Philadelphia and African wax prints

If you’ve been reading my blog for a little while you know I have the greatest job in the world. I work with wine and I get to travel to science conferences in all sorts of interesting places. This year has been exceptional.

My latest trip was to Philadelphia.

I managed to squeeze in an afternoon at the Creative Africa Exhibition at the Philadelphia Museum of Art.

The textile exhibits and the African wax print fashions were wonderful.

Love the use of the border print up the side of this princess line dress, and through the yoke.

And how can you not love a coat with enormous balls of wool, a chicken family dress or a dress featuring huge shoes?

Embellishment details

The fabric designs are so clever, and fun!..

Love these sewing related ones! And the hand bags.

I came home with some African wax prints of my own from Fabric Row (4th St).

An Angelina print, for my very own dashiki dress perhaps?

and another yellow ‘plaid’ design

My fashion critics at home have already named this one ‘ghost fish’.

Have I convinced you that wax prints are awesome?

The Creative Africa exhibition is still on for a few more days until September 25. If you’re in the area, don’t stop to think about it…. just go!

And then visit the Thinker afterwards. He’s just down the road from the exhibition.

21 thoughts on “Philadelphia and African wax prints

  1. Wow although I am far away to make a stop at this exhibition, I won’t miss to see your pictures! Love the dynamite fabric most! Thank you very much for showing.
    Bye Philo

  2. These prints are just amazing! I love the first dress especially! And believe it or not – I just finished a wax print dress yesterday! Unfortunately we seem to have gone from sun straight to neverending rain, so no pictures for the time being…

  3. I LOVE wax prints! Gosh I love them. I have yet to buy or make anything because I’d want to be careful to not be too appropriative. I don’t think I’d make an actual Dashiki dress, for instance, I wouldn’t feel comfortable as a white person wearing one. But I used to live in a street with a lot of African immigrants and boy their outfits were just always so great. One of these days I’ll get my hands on some of that fabric and make the most amazing dress or skirt. One day!

    I’ve read that the different prints often mean specific things – I’ve seen that chicken one mentioned as one that newly married women often wear (I think?) did the exhibition say anything about that? I found it so fascinating.

    1. Yes I’m a bit worried about cultural appropriation too. I don’t think I’ll make a traditional dashiki tunic from my fabric, but a western style dress with that motive could be just as wrong?? This stuff is not easy.
      There was information at the exhibition about the prints. Very interesting stuff. The print with the chickens is called Happy Family and it’s been around since the 50s. It’s a hen surrounded by her chicks and chicks-to-be (eggs). The rooster only get his head shown: He is not the important part of the family…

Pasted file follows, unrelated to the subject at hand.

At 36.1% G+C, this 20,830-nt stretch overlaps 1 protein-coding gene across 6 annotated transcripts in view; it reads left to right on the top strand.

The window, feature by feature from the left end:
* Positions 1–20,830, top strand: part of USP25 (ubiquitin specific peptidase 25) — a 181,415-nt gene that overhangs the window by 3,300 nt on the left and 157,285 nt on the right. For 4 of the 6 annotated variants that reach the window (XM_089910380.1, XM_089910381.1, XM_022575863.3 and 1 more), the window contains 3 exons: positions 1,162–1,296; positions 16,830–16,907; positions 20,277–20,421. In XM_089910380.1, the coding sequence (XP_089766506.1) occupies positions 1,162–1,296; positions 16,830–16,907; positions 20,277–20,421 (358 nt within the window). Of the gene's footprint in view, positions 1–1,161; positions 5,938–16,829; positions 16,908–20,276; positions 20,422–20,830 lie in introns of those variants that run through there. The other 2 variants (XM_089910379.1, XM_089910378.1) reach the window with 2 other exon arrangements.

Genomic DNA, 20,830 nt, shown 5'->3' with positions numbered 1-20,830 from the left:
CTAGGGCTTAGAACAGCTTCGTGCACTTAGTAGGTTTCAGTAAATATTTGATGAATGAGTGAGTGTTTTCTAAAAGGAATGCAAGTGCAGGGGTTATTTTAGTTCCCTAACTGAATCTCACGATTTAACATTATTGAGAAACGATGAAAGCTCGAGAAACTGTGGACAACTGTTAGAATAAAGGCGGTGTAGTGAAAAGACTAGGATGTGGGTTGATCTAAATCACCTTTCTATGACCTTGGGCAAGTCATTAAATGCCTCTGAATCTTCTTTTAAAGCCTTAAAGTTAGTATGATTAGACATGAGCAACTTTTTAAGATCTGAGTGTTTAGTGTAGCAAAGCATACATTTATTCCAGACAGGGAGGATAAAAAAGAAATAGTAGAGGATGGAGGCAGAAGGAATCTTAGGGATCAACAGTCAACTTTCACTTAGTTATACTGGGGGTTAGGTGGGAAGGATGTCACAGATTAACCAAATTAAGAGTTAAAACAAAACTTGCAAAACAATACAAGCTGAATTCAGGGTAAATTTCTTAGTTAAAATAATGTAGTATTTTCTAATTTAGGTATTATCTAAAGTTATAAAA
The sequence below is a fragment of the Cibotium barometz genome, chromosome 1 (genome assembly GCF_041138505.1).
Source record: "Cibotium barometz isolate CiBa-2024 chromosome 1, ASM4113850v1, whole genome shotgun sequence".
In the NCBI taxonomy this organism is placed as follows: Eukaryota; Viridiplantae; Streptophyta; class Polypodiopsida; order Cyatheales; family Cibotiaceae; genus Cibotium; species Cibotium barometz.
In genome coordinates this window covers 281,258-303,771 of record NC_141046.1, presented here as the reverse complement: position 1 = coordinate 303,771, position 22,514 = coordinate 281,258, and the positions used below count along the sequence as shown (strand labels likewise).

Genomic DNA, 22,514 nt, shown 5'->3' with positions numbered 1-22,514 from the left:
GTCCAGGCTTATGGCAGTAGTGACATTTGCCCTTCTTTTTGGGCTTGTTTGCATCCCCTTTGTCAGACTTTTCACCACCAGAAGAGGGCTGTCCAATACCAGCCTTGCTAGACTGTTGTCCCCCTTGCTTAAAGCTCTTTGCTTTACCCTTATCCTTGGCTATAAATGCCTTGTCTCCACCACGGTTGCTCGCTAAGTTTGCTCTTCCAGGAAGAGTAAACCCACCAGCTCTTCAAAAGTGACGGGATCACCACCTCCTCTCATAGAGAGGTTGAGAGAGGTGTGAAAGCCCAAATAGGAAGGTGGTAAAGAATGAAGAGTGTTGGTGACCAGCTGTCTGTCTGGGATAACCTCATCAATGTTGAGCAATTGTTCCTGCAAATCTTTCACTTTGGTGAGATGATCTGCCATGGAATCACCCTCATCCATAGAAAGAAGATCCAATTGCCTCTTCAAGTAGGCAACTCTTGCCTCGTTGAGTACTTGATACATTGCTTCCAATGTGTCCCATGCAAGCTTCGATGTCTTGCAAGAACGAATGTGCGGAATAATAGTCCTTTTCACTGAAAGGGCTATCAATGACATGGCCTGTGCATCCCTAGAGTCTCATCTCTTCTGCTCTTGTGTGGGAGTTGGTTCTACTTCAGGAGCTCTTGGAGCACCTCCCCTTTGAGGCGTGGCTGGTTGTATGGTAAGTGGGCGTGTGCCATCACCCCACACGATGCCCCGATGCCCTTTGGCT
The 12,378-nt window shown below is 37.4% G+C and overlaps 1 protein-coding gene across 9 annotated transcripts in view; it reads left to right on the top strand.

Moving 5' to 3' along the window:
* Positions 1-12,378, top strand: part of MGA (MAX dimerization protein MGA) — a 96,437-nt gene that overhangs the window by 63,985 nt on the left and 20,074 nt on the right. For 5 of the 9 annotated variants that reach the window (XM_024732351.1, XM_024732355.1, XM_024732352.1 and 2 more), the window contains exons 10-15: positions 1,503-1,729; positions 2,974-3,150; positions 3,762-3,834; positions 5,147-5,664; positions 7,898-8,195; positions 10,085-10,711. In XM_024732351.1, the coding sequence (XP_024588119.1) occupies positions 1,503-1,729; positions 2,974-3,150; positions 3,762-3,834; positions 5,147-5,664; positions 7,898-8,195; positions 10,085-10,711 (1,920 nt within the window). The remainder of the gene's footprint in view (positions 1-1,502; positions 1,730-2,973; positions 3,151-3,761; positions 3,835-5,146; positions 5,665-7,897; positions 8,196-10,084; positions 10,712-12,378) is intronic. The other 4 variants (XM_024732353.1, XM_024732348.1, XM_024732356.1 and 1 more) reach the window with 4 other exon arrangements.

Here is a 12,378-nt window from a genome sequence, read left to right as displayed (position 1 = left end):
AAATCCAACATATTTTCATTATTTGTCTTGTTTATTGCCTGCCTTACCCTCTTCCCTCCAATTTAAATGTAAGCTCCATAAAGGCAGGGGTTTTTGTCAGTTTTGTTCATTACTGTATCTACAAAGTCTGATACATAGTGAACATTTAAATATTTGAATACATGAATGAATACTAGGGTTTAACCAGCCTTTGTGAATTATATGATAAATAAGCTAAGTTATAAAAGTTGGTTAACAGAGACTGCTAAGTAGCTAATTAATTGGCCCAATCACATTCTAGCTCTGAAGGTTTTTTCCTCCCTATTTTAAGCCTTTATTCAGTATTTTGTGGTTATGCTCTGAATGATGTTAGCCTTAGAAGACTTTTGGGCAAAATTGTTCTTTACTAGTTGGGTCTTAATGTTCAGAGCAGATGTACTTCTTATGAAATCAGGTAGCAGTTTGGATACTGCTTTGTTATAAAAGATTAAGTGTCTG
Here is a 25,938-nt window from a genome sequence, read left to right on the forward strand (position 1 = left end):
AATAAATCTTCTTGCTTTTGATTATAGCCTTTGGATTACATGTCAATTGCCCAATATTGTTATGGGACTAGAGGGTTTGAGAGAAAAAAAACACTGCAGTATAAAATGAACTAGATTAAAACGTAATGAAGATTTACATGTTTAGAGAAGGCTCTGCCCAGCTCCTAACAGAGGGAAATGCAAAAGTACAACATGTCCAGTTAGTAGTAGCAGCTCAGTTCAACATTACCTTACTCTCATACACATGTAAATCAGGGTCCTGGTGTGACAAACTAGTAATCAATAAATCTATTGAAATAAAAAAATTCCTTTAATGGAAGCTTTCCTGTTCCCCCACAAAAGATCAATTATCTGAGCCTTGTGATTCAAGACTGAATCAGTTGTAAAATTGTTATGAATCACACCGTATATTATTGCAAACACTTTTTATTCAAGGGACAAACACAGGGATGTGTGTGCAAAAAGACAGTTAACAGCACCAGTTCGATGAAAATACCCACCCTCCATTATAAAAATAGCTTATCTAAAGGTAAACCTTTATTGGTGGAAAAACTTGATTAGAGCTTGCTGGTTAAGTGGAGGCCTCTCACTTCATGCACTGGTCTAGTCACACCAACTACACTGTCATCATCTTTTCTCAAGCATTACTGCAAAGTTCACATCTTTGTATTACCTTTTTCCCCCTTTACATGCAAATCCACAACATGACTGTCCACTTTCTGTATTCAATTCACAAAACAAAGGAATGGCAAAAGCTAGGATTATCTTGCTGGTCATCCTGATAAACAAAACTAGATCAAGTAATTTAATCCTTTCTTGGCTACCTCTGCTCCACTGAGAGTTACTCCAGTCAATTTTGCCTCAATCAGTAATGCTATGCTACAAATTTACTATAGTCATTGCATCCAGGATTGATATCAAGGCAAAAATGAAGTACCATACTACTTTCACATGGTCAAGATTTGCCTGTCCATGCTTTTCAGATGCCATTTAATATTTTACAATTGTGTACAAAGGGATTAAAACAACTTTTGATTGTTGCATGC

1. I’ve been thinking about this. I think the line for me is, would a reasonable person assume I was wearing a costume/on my way to some kind of ceremony? Then it’s too much. Of course that’s a pretty subjective and porous line but at least it gives me a way to think about it.

        I used to live in a suburb with a lot of African immigrants and I did ask a couple of people and they seemed kind of surprised that I would be worried about wearing the fabric, as distinct from a traditional type of top etc. Many of them wore modern style dresses and tops out of the fabric as well as the more traditional. I kind of feel like, well, we’re all in this weird colonial history together… which I think honestly is part of the reason I love wax prints. Their history is so interesting and sometimes awful and convoluted in that specific colonial way. Possibly that is not the correct way to think about it, though? Idk. It’s very tricky.

        I LOVE the way that Happy Family print is keeping the rooster in proper perspective! 😛

        1. I’ve been thinking that appropriation and African wax prints and garment sewing and wearing by non Africans could be a blog post on its own. But you’ve covered it so well, so, my work is done 😜

          I’m with you on the custom versus clothing aspect. I won’t make a loose t shirt style top because that would look like a dashiki. I do want to use the motif on the neckline though, like its used on a dashiki, because it’s such a cool feature. Is that too close? Where does inspiration end and appropriation begin?

          At least at my glacial speed of fabric transforming from stash dweller to garment, I’ll have plenty of time to think about this.

  4. All right…those big balls of wool finally convinced me of the beauty of wax prints. But since I don’t wear bold graphic designs I’ll admire this print from afar. 🙂 😉

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